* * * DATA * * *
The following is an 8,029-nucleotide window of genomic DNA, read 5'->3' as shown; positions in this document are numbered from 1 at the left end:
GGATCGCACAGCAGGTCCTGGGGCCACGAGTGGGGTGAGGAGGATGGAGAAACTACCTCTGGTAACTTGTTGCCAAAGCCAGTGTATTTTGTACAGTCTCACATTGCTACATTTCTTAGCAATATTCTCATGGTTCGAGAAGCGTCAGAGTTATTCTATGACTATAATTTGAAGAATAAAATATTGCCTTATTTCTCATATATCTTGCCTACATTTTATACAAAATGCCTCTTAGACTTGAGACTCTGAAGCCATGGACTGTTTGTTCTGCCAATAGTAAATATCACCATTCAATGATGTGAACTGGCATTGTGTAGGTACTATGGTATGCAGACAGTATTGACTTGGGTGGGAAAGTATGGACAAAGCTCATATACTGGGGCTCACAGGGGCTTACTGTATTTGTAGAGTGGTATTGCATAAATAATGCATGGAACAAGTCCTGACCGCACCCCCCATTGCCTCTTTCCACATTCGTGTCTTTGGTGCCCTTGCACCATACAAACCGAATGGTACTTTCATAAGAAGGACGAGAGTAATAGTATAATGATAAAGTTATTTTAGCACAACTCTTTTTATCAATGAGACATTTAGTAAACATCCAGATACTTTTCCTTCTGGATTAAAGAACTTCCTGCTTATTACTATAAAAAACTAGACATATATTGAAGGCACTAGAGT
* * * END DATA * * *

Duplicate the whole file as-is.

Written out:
The following is an 8,029-nucleotide window of genomic DNA, read 5'->3' as shown; positions in this document are numbered from 1 at the left end:
GGATCGCACAGCAGGTCCTGGGGCCACGAGTGGGGTGAGGAGGATGGAGAAACTACCTCTGGTAACTTGTTGCCAAAGCCAGTGTATTTTGTACAGTCTCACATTGCTACATTTCTTAGCAATATTCTCATGGTTCGAGAAGCGTCAGAGTTATTCTATGACTATAATTTGAAGAATAAAATATTGCCTTATTTCTCATATATCTTGCCTACATTTTATACAAAATGCCTCTTAGACTTGAGACTCTGAAGCCATGGACTGTTTGTTCTGCCAATAGTAAATATCACCATTCAATGATGTGAACTGGCATTGTGTAGGTACTATGGTATGCAGACAGTATTGACTTGGGTGGGAAAGTATGGACAAAGCTCATATACTGGGGCTCACAGGGGCTTACTGTATTTGTAGAGTGGTATTGCATAAATAATGCATGGAACAAGTCCTGACCGCACCCCCCATTGCCTCTTTCCACATTCGTGTCTTTGGTGCCCTTGCACCATACAAACCGAATGGTACTTTCATAAGAAGGACGAGAGTAATAGTATAATGATAAAGTTATTTTAGCACAACTCTTTTTATCAATGAGACATTTAGTAAACATCCAGATACTTTTCCTTCTGGATTAAAGAACTTCCTGCTTATTACTATAAAAAACTAGACATATATTGAAGGCACTAGAGT